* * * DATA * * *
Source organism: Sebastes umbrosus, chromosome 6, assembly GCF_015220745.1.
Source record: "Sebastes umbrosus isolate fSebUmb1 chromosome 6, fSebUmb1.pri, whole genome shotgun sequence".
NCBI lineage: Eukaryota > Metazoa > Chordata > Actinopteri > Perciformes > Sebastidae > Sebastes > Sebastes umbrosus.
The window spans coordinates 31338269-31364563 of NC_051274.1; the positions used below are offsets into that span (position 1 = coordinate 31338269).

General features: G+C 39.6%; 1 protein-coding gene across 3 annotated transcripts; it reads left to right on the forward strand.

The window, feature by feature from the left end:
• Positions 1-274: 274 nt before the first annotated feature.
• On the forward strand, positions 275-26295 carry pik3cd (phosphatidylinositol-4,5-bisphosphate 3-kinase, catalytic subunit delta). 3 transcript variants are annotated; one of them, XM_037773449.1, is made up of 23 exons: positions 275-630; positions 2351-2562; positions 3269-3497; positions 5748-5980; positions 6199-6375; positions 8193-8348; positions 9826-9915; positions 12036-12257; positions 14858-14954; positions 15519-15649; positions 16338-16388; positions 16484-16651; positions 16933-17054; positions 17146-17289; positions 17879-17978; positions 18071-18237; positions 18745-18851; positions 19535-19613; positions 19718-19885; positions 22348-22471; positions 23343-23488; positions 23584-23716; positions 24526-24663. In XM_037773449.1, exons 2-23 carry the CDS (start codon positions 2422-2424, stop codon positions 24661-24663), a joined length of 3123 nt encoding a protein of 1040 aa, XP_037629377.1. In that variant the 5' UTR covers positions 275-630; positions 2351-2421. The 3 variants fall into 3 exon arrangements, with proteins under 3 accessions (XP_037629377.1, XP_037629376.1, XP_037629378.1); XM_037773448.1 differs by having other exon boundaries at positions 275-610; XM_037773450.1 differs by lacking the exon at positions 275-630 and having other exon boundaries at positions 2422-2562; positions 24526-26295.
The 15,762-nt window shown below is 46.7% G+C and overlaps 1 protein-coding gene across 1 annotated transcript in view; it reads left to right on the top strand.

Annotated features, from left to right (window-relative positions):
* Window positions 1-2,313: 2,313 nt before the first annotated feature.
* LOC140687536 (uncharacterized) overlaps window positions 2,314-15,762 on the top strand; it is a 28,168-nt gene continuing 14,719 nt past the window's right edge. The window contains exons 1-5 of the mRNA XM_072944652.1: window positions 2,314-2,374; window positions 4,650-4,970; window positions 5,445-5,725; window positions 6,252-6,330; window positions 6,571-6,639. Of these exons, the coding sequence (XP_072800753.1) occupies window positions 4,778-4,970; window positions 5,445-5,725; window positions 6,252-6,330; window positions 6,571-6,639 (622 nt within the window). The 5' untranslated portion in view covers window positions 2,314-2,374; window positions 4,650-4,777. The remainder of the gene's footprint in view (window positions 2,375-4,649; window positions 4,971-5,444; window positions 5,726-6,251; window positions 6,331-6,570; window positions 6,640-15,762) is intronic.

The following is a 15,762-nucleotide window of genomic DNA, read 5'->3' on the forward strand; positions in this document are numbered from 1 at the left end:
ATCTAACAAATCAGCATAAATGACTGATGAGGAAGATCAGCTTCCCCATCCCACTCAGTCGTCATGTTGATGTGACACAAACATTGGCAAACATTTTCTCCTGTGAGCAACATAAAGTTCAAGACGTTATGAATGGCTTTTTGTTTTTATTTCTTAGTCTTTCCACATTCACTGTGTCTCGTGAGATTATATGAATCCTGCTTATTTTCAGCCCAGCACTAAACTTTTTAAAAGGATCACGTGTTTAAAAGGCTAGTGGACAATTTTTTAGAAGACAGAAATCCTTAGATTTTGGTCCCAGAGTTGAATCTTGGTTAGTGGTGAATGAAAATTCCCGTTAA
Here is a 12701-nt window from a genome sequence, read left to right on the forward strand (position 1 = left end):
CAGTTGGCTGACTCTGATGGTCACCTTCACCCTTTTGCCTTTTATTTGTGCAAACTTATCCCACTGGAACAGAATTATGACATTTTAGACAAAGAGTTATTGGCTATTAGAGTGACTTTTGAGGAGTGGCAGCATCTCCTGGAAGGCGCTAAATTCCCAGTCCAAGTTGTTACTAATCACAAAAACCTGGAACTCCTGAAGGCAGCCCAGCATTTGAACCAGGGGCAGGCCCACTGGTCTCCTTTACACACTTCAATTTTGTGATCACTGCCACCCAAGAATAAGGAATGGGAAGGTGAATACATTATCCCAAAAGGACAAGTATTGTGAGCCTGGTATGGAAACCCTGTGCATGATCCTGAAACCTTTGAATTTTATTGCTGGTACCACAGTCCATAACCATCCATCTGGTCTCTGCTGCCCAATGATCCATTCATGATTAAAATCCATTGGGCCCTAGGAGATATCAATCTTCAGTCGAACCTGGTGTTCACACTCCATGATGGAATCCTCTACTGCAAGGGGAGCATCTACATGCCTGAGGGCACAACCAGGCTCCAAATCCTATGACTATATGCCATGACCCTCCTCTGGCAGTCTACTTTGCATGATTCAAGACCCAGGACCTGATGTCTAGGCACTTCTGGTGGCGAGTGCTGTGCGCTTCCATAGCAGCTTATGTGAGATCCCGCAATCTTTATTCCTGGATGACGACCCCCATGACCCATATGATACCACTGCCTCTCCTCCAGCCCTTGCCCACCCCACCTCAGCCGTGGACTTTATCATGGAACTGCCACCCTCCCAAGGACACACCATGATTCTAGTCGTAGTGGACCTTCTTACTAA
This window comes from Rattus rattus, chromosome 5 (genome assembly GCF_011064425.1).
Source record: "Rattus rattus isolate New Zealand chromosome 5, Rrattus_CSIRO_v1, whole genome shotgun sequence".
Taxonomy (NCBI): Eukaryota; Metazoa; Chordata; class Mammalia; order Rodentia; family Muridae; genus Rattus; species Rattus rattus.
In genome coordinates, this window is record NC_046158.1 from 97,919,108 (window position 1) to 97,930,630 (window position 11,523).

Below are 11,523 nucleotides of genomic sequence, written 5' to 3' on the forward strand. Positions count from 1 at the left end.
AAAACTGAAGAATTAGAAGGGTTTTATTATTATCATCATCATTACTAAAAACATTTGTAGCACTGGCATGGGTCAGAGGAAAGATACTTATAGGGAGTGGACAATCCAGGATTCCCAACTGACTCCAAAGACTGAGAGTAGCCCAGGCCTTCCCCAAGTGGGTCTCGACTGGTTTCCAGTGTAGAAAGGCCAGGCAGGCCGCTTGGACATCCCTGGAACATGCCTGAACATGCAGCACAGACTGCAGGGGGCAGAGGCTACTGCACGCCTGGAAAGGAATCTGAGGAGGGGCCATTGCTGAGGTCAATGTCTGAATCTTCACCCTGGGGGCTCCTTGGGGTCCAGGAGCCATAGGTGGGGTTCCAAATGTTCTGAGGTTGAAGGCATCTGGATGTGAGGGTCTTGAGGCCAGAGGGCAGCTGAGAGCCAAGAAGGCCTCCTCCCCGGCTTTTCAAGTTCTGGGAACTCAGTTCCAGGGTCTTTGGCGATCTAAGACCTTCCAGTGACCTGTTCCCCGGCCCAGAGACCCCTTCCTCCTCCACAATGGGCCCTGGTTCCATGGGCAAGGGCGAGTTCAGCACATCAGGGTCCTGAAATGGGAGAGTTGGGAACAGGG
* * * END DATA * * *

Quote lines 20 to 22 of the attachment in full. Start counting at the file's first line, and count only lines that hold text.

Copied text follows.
In genome coordinates, this window is record NC_046158.1 from 97,919,108 (window position 1) to 97,930,630 (window position 11,523).

Below are 11,523 nucleotides of genomic sequence, written 5' to 3' on the forward strand. Positions count from 1 at the left end.
AAAACTGAAGAATTAGAAGGGTTTTATTATTATCATCATCATTACTAAAAACATTTGTAGCACTGGCATGGGTCAGAGGAAAGATACTTATAGGGAGTGGACAATCCAGGATTCCCAACTGACTCCAAAGACTGAGAGTAGCCCAGGCCTTCCCCAAGTGGGTCTCGACTGGTTTCCAGTGTAGAAAGGCCAGGCAGGCCGCTTGGACATCCCTGGAACATGCCTGAACATGCAGCACAGACTGCAGGGGGCAGAGGCTACTGCACGCCTGGAAAGGAATCTGAGGAGGGGCCATTGCTGAGGTCAATGTCTGAATCTTCACCCTGGGGGCTCCTTGGGGTCCAGGAGCCATAGGTGGGGTTCCAAATGTTCTGAGGTTGAAGGCATCTGGATGTGAGGGTCTTGAGGCCAGAGGGCAGCTGAGAGCCAAGAAGGCCTCCTCCCCGGCTTTTCAAGTTCTGGGAACTCAGTTCCAGGGTCTTTGGCGATCTAAGACCTTCCAGTGACCTGTTCCCCGGCCCAGAGACCCCTTCCTCCTCCACAATGGGCCCTGGTTCCATGGGCAAGGGCGAGTTCAGCACATCAGGGTCCTGAAATGGGAGAGTTGGGAACAGGG